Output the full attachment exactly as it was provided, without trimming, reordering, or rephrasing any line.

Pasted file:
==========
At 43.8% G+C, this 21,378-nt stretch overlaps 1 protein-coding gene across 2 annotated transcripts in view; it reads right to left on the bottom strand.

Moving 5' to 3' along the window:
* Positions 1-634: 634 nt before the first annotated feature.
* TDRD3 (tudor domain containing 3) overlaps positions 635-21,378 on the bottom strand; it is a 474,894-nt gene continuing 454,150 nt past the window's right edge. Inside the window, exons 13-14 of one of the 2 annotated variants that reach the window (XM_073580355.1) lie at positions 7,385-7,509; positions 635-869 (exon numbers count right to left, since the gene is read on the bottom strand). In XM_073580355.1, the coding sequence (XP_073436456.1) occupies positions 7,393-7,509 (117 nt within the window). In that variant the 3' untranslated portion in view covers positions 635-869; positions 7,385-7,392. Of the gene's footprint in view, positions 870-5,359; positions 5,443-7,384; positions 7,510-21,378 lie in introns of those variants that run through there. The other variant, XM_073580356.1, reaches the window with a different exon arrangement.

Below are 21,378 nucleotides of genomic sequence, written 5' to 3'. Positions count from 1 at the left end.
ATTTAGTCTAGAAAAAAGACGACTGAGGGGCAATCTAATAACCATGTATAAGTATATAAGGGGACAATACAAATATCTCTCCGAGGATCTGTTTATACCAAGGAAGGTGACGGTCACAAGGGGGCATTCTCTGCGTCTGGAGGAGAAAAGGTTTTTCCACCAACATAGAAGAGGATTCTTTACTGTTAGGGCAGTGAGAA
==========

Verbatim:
At 43.8% G+C, this 21,378-nt stretch overlaps 1 protein-coding gene across 2 annotated transcripts in view; it reads right to left on the bottom strand.

Moving 5' to 3' along the window:
* Positions 1-634: 634 nt before the first annotated feature.
* TDRD3 (tudor domain containing 3) overlaps positions 635-21,378 on the bottom strand; it is a 474,894-nt gene continuing 454,150 nt past the window's right edge. Inside the window, exons 13-14 of one of the 2 annotated variants that reach the window (XM_073580355.1) lie at positions 7,385-7,509; positions 635-869 (exon numbers count right to left, since the gene is read on the bottom strand). In XM_073580355.1, the coding sequence (XP_073436456.1) occupies positions 7,393-7,509 (117 nt within the window). In that variant the 3' untranslated portion in view covers positions 635-869; positions 7,385-7,392. Of the gene's footprint in view, positions 870-5,359; positions 5,443-7,384; positions 7,510-21,378 lie in introns of those variants that run through there. The other variant, XM_073580356.1, reaches the window with a different exon arrangement.

Below are 21,378 nucleotides of genomic sequence, written 5' to 3'. Positions count from 1 at the left end.
ATTTAGTCTAGAAAAAAGACGACTGAGGGGCAATCTAATAACCATGTATAAGTATATAAGGGGACAATACAAATATCTCTCCGAGGATCTGTTTATACCAAGGAAGGTGACGGTCACAAGGGGGCATTCTCTGCGTCTGGAGGAGAAAAGGTTTTTCCACCAACATAGAAGAGGATTCTTTACTGTTAGGGCAGTGAGAA